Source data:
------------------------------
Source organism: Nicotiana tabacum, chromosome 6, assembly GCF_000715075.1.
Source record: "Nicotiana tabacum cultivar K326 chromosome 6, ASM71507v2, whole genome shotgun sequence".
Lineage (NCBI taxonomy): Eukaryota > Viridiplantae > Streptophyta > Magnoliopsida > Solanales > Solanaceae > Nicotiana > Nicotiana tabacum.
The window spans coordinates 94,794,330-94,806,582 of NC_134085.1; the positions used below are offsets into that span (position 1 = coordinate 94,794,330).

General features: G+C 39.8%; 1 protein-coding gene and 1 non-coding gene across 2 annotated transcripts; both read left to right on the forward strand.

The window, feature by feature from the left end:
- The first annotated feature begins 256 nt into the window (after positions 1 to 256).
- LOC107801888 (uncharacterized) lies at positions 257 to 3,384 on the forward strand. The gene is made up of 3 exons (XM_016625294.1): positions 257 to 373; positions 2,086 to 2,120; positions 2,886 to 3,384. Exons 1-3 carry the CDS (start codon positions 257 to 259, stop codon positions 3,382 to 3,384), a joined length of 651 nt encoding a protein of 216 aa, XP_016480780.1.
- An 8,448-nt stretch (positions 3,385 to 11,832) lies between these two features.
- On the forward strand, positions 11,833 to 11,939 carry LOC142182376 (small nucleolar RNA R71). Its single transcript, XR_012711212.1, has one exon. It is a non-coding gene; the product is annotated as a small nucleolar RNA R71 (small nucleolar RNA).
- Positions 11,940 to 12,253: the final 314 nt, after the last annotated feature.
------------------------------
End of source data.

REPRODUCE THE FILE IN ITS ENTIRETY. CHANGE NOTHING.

Source organism: Nicotiana tabacum, chromosome 6, assembly GCF_000715075.1.
Source record: "Nicotiana tabacum cultivar K326 chromosome 6, ASM71507v2, whole genome shotgun sequence".
Lineage (NCBI taxonomy): Eukaryota > Viridiplantae > Streptophyta > Magnoliopsida > Solanales > Solanaceae > Nicotiana > Nicotiana tabacum.
The window spans coordinates 94,794,330-94,806,582 of NC_134085.1; the positions used below are offsets into that span (position 1 = coordinate 94,794,330).

General features: G+C 39.8%; 1 protein-coding gene and 1 non-coding gene across 2 annotated transcripts; both read left to right on the forward strand.

The window, feature by feature from the left end:
- The first annotated feature begins 256 nt into the window (after positions 1 to 256).
- LOC107801888 (uncharacterized) lies at positions 257 to 3,384 on the forward strand. The gene is made up of 3 exons (XM_016625294.1): positions 257 to 373; positions 2,086 to 2,120; positions 2,886 to 3,384. Exons 1-3 carry the CDS (start codon positions 257 to 259, stop codon positions 3,382 to 3,384), a joined length of 651 nt encoding a protein of 216 aa, XP_016480780.1.
- An 8,448-nt stretch (positions 3,385 to 11,832) lies between these two features.
- On the forward strand, positions 11,833 to 11,939 carry LOC142182376 (small nucleolar RNA R71). Its single transcript, XR_012711212.1, has one exon. It is a non-coding gene; the product is annotated as a small nucleolar RNA R71 (small nucleolar RNA).
- Positions 11,940 to 12,253: the final 314 nt, after the last annotated feature.